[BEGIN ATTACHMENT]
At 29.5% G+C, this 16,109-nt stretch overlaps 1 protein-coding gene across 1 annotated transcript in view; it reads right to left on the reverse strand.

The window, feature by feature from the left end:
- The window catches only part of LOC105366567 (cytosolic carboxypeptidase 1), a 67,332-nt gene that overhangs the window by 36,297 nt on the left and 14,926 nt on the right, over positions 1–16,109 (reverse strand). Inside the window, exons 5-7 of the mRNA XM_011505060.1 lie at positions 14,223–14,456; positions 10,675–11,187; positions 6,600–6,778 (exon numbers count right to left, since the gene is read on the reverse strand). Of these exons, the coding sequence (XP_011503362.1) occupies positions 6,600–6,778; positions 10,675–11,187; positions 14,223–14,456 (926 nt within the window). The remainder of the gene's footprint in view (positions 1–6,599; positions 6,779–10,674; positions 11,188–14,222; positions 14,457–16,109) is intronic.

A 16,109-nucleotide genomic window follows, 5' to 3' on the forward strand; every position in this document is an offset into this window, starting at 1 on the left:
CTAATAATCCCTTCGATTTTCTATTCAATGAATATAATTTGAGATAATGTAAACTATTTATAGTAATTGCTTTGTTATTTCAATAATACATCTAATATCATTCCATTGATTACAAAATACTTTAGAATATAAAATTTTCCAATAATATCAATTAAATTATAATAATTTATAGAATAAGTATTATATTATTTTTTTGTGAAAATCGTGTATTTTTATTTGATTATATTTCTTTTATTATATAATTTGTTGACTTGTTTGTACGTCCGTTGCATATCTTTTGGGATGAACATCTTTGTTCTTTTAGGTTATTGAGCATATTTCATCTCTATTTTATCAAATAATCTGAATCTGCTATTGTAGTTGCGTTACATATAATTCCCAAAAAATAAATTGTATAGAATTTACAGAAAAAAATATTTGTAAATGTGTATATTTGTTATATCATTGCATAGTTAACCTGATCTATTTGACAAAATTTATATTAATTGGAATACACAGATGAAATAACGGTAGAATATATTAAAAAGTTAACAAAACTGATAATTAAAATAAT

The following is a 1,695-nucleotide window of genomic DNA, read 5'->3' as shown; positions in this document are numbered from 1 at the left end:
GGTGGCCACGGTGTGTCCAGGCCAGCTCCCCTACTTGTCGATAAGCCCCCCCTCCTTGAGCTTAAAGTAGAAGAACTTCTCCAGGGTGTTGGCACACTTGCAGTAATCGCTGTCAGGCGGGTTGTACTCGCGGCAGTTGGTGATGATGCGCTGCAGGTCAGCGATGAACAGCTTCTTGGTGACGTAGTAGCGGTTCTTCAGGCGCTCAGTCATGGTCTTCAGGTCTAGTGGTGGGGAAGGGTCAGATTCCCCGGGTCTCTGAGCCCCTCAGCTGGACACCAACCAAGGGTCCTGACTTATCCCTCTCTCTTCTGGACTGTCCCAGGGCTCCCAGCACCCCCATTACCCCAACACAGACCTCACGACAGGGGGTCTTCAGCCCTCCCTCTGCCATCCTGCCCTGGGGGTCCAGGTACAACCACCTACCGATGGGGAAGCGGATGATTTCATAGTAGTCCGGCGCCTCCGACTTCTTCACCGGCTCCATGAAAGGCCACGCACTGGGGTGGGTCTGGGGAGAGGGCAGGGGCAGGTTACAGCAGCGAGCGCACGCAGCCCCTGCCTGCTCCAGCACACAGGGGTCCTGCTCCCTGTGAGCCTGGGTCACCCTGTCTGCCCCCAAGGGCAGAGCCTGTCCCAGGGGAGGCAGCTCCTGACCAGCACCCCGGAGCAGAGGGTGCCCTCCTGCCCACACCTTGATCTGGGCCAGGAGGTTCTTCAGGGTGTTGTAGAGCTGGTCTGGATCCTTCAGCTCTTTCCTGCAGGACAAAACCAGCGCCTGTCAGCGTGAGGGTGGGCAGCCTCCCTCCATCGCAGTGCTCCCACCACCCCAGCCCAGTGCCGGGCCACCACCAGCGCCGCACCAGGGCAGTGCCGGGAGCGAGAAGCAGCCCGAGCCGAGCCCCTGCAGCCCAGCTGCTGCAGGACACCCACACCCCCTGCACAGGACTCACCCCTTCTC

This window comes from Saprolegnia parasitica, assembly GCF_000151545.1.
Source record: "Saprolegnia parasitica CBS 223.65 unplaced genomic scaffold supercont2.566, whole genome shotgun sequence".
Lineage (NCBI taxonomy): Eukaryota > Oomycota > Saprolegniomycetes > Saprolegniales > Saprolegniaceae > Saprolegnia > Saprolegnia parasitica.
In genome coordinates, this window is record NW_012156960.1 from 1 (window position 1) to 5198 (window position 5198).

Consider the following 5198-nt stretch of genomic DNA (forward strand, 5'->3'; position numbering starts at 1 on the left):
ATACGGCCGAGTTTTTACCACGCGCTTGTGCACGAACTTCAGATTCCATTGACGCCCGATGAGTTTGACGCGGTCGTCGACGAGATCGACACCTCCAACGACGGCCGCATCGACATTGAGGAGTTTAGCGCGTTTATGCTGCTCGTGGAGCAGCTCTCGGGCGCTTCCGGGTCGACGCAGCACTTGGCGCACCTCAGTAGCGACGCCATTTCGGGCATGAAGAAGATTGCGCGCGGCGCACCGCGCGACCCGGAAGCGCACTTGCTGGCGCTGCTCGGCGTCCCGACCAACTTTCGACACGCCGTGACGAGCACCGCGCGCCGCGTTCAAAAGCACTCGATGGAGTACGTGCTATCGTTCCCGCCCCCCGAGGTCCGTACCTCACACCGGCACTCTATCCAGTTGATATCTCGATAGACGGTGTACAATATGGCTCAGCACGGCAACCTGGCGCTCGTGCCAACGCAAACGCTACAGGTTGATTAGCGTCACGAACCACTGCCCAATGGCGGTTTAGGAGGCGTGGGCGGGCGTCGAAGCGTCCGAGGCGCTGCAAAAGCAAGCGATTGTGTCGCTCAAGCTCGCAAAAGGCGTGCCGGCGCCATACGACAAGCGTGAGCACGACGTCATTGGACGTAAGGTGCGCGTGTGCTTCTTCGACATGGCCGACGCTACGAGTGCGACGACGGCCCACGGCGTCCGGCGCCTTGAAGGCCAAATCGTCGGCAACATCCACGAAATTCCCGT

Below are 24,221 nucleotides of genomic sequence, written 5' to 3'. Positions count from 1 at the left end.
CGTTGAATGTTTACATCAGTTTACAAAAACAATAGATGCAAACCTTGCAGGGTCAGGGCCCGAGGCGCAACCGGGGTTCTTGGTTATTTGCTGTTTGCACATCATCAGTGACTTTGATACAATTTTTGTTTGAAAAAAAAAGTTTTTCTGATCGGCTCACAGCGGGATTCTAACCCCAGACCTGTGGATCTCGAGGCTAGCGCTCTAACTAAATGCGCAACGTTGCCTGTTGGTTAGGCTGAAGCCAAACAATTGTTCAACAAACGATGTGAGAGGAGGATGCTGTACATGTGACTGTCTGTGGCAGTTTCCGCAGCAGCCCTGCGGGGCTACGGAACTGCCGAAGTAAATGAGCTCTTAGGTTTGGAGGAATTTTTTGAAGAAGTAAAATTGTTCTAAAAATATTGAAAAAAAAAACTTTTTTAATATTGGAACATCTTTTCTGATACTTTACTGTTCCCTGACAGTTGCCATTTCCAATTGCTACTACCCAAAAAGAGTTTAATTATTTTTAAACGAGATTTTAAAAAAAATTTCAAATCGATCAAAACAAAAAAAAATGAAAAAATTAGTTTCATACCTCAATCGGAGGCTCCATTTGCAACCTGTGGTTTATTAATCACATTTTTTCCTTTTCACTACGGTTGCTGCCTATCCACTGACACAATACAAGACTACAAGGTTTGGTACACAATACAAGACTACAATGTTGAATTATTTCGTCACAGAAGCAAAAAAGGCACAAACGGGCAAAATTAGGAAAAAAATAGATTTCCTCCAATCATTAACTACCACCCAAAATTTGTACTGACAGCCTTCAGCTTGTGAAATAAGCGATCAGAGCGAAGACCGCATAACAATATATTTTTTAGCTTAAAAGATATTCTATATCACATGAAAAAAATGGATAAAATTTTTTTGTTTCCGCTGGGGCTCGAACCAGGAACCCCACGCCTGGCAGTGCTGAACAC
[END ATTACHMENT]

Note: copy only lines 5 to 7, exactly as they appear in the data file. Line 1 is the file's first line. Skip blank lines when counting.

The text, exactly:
CTAATAATCCCTTCGATTTTCTATTCAATGAATATAATTTGAGATAATGTAAACTATTTATAGTAATTGCTTTGTTATTTCAATAATACATCTAATATCATTCCATTGATTACAAAATACTTTAGAATATAAAATTTTCCAATAATATCAATTAAATTATAATAATTTATAGAATAAGTATTATATTATTTTTTTGTGAAAATCGTGTATTTTTATTTGATTATATTTCTTTTATTATATAATTTGTTGACTTGTTTGTACGTCCGTTGCATATCTTTTGGGATGAACATCTTTGTTCTTTTAGGTTATTGAGCATATTTCATCTCTATTTTATCAAATAATCTGAATCTGCTATTGTAGTTGCGTTACATATAATTCCCAAAAAATAAATTGTATAGAATTTACAGAAAAAAATATTTGTAAATGTGTATATTTGTTATATCATTGCATAGTTAACCTGATCTATTTGACAAAATTTATATTAATTGGAATACACAGATGAAATAACGGTAGAATATATTAAAAAGTTAACAAAACTGATAATTAAAATAAT

The following is a 1,695-nucleotide window of genomic DNA, read 5'->3' as shown; positions in this document are numbered from 1 at the left end:
GGTGGCCACGGTGTGTCCAGGCCAGCTCCCCTACTTGTCGATAAGCCCCCCCTCCTTGAGCTTAAAGTAGAAGAACTTCTCCAGGGTGTTGGCACACTTGCAGTAATCGCTGTCAGGCGGGTTGTACTCGCGGCAGTTGGTGATGATGCGCTGCAGGTCAGCGATGAACAGCTTCTTGGTGACGTAGTAGCGGTTCTTCAGGCGCTCAGTCATGGTCTTCAGGTCTAGTGGTGGGGAAGGGTCAGATTCCCCGGGTCTCTGAGCCCCTCAGCTGGACACCAACCAAGGGTCCTGACTTATCCCTCTCTCTTCTGGACTGTCCCAGGGCTCCCAGCACCCCCATTACCCCAACACAGACCTCACGACAGGGGGTCTTCAGCCCTCCCTCTGCCATCCTGCCCTGGGGGTCCAGGTACAACCACCTACCGATGGGGAAGCGGATGATTTCATAGTAGTCCGGCGCCTCCGACTTCTTCACCGGCTCCATGAAAGGCCACGCACTGGGGTGGGTCTGGGGAGAGGGCAGGGGCAGGTTACAGCAGCGAGCGCACGCAGCCCCTGCCTGCTCCAGCACACAGGGGTCCTGCTCCCTGTGAGCCTGGGTCACCCTGTCTGCCCCCAAGGGCAGAGCCTGTCCCAGGGGAGGCAGCTCCTGACCAGCACCCCGGAGCAGAGGGTGCCCTCCTGCCCACACCTTGATCTGGGCCAGGAGGTTCTTCAGGGTGTTGTAGAGCTGGTCTGGATCCTTCAGCTCTTTCCTGCAGGACAAAACCAGCGCCTGTCAGCGTGAGGGTGGGCAGCCTCCCTCCATCGCAGTGCTCCCACCACCCCAGCCCAGTGCCGGGCCACCACCAGCGCCGCACCAGGGCAGTGCCGGGAGCGAGAAGCAGCCCGAGCCGAGCCCCTGCAGCCCAGCTGCTGCAGGACACCCACACCCCCTGCACAGGACTCACCCCTTCTC